Make daily flossing a New Year’s resolution

Americans looking for a New Year’s resolution in 2018 — especially one they can keep — should consider flossing every day.

According to USA Today, which spoke to two experts, flossing is among the resolutions that are easy to keep and have the biggest payoff, along with getting more sleep and walking more.

Although some have questioned the benefits of cleaning between your teeth, the American Dental Association recommends cleaning between your teeth, using an interdental cleaner (like floss), once a day. It can help prevent cavities and gum disease, according to, the ADA’s consumer website.

Cleaning between your teeth helps remove a sticky film called plaque. Plaque contains bacteria that fees on leftover food or sugar in your mouth. When that happens, it releases an acid that can eat away at the outer shell of your teeth and cause cavities.

Plaque that is not removed by brushing and cleaning between your teeth can eventually harden into a rough substance called tartar (or calculus). Tartar collects along your gum line and can lead to gum disease. Once tartar forms, only your dentist can remove it.

According to, the most important thing about flossing is to just do it. As long as you do a thorough job, it doesn’t matter when you floss. Pick a time of day when you can devote an extra couple of minutes to your dental care. People who are too tired at the end of the day may benefit from cleaning between their teeth first thing in the morning or after lunch. Others might like to go to bed with a clean mouth.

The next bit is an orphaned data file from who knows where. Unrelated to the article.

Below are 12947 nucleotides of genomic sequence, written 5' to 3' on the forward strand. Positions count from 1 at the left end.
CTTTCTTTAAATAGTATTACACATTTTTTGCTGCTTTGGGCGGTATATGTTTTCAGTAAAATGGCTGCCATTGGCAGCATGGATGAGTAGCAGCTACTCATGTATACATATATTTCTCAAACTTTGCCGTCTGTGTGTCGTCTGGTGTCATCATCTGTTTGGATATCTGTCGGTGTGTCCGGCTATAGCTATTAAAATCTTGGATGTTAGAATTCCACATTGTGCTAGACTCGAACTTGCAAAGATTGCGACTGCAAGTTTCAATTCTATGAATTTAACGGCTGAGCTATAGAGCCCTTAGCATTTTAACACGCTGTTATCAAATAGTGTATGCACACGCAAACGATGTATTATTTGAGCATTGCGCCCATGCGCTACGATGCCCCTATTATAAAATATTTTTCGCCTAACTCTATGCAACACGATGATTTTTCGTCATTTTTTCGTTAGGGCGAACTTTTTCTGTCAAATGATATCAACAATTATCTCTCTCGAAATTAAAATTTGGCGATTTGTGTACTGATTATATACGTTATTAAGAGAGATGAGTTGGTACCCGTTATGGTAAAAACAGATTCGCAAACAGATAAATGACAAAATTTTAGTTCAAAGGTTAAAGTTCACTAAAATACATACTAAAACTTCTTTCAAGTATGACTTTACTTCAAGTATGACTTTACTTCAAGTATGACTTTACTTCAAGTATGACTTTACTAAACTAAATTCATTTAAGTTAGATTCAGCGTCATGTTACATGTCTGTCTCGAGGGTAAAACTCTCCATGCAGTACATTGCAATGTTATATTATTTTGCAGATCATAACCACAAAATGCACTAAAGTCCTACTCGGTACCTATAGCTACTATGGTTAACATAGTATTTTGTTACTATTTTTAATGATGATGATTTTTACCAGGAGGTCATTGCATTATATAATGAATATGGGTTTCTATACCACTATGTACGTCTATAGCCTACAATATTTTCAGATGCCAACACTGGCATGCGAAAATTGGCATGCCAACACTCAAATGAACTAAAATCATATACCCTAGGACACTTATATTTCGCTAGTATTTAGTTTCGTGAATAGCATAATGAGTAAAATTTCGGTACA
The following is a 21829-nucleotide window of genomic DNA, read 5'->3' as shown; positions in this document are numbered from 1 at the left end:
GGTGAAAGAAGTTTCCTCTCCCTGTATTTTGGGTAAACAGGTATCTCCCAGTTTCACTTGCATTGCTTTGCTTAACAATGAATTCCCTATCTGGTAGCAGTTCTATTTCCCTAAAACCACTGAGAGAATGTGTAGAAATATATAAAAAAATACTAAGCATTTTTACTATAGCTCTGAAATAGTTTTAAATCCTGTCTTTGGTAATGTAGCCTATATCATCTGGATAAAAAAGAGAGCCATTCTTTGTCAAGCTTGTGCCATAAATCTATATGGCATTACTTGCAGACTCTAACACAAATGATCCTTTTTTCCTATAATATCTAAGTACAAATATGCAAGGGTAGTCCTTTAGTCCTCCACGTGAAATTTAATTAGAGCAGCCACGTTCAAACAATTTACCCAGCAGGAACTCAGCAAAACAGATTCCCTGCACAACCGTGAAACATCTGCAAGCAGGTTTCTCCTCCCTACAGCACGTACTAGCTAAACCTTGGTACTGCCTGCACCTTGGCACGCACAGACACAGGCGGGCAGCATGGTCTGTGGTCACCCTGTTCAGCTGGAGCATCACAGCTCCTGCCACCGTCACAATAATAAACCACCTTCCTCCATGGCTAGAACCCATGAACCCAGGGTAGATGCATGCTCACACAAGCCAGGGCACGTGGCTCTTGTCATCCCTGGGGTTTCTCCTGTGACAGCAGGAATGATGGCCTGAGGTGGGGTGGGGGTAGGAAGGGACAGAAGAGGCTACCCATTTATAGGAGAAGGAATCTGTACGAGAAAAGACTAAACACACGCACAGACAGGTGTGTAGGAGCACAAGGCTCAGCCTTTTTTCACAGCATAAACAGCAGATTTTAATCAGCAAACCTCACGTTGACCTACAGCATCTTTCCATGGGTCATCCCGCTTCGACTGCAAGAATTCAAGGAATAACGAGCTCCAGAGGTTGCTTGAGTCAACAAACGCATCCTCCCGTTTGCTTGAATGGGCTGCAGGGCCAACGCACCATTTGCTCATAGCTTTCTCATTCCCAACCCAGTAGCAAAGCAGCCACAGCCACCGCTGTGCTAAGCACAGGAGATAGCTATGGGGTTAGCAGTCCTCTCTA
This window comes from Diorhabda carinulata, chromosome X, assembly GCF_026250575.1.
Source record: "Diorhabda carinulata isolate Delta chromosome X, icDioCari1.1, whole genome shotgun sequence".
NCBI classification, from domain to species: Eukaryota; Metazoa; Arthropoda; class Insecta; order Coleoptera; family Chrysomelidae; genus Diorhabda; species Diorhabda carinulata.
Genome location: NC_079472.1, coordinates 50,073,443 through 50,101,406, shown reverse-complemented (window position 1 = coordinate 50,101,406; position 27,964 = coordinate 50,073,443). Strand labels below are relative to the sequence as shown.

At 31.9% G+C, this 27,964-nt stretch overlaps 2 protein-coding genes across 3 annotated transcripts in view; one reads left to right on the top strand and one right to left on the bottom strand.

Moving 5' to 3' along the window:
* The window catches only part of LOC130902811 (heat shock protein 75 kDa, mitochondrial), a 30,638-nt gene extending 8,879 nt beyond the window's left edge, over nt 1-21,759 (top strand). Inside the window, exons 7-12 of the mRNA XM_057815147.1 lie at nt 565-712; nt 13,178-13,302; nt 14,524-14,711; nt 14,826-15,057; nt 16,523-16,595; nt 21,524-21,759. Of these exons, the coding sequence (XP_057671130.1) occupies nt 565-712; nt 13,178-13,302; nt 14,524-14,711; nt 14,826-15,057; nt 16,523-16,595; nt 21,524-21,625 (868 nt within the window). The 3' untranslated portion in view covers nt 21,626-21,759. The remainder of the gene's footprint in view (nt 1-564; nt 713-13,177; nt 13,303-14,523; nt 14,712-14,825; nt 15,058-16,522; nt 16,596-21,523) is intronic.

In addition, talk to your dentist and try different options until you find the one that works best for you.  For example, dental picks might help you get to hard-to-reach places. Water flossers might be a good option if you have trouble flossing by hand or have dental work that makes flossing difficult, like braces or permanent or fixed bridges. Stick with it and you’ll have adopted a health habit for life.

For more information on flossing, including a step-by-step guide on how to do it properly, visit

© 2018 American Dental Association. All rights reserved. Reproduction or republication is strictly prohibited without the prior written permission from the American Dental Association.

This article is intended to promote understanding of and knowledge about general oral health topics. It is not intended to be a substitute for professional advice, diagnosis or treatment. Always seek the advice of your dentist or other qualified healthcare provider with any questions you may have regarding a medical condition or treatment.

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How to FLOSS

  1. Pull 18 to 24 inches of dental floss from the floss dispenser.

  2. Wrap the ends of the floss around your index and middle fingers.

  3. Hold the floss tightly around each tooth in a C shape; move the floss back and forth in a push-pull motion and up and down against the side of each tooth.

How to BRUSH

  1. Place the toothbrush at a 45°angle along the gum line. Move the toothbrush in a back and forth motion, and repeat for each tooth.

  2. Brush the inside surface of each tooth, using the same back and forth technique.

  3. Brush the chewing surface (top) of each tooth.

  4. Use tip of brush to brush behind each tooth — front and back, top and bottom and up and down strokes.

  5. Be sure to brush your tongue to remove odor-causing bacteria.